Well, the preferred option is to just write the method to take an ArrayList in the first place. If you need ArrayList specific functionality, the method has no business taking a List. Transfer the responsibility of ensuring that the parameter is of the right type to the caller and don't fiddle around with it inside the method.

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Touche (15 chars) –  Lawrence Dol Feb 19 '10 at 8:51

Why not just declare method as a private void doSomething(final ArrayList<T> list), if you want only ArrayList as parameter?

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He wants to be able to accept a List as an argument, but he needs an ArrayList within the method body for a different reason (implementation-specific) –  David Feb 19 '10 at 0:22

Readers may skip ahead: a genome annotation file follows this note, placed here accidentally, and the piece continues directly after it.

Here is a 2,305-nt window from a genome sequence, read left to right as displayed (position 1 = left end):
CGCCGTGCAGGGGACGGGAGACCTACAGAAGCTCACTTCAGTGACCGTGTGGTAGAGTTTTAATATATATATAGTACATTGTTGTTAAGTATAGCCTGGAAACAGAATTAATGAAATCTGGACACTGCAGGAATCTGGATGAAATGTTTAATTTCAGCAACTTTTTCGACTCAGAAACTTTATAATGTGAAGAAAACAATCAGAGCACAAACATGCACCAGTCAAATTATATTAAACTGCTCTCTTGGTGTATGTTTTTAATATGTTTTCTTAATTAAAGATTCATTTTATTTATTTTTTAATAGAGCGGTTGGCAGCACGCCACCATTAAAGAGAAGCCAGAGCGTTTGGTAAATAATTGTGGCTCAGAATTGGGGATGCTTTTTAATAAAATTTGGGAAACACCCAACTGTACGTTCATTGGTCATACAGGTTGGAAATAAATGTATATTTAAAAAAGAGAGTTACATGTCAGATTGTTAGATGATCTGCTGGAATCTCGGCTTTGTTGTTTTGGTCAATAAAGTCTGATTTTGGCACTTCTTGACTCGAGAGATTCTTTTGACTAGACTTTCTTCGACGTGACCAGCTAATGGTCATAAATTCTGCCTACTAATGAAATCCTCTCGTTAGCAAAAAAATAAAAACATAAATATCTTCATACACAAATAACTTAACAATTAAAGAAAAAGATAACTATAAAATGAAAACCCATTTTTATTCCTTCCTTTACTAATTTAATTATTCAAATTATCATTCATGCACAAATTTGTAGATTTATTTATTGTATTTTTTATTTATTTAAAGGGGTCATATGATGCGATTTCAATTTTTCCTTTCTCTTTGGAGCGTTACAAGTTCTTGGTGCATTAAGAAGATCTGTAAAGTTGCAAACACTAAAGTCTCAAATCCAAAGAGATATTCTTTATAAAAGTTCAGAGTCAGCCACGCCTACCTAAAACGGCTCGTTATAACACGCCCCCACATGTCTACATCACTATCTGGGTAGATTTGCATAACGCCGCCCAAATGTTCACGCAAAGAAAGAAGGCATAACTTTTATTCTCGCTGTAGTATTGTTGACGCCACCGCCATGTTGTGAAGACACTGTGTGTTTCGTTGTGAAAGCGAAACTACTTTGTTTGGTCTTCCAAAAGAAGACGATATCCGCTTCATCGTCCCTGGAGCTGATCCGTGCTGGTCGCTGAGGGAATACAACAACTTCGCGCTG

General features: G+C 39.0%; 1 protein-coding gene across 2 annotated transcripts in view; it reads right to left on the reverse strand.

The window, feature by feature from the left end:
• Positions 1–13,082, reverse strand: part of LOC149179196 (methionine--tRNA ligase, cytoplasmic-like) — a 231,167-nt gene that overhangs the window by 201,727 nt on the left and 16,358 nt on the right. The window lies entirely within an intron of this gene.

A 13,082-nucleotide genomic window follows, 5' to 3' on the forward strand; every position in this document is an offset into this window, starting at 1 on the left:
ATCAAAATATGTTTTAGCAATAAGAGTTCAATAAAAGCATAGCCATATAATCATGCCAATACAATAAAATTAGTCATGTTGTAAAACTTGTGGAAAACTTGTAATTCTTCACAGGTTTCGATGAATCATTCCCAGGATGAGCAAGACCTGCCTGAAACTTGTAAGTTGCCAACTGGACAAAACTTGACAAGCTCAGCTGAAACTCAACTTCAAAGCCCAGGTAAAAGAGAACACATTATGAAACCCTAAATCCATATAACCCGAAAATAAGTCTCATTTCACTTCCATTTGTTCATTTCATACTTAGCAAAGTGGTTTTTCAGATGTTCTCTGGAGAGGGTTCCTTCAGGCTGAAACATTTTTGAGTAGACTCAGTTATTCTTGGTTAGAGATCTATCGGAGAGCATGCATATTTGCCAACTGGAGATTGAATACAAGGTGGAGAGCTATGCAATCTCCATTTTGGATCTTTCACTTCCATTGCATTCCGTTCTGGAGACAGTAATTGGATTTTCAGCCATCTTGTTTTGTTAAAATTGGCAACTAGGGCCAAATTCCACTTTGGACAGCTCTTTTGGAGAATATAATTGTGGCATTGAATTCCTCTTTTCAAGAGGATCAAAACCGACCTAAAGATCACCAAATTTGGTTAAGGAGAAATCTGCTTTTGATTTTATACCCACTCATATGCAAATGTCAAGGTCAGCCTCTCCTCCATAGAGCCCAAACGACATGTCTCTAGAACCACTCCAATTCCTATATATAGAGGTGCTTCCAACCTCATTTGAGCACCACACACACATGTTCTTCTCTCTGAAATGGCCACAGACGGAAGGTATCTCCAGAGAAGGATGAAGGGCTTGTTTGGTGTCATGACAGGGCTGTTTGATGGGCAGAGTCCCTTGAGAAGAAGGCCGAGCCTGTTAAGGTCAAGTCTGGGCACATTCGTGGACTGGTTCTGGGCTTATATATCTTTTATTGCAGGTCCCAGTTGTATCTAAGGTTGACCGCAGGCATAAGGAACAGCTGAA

2  
@David, then it makes no sense for the method to accept a List if it requires an ArrayList –  matt b Feb 19 '10 at 2:15
    
@mattb: What I mean is that at the API level he wants this method to be able to accept any List. With the current implementation he has chosen his logic uses an ArrayList. The API should not be tied to the implementation as the implementation should be free to change. The fact that one type inherits the other is just a coincidence which is causing the confusion. Logically the 2 lists (the List and the ArrayList) are separate and just happen to contain the same entries. –  David Feb 19 '10 at 2:46
2  
If he wants it to accept any List then the only methods he should be calling internally in the function on the passed in object are those define in the List interface. Otherwise he's leaving himself open to errors when a non-ArrayList object is passed. –  MadMurf Feb 19 '10 at 5:07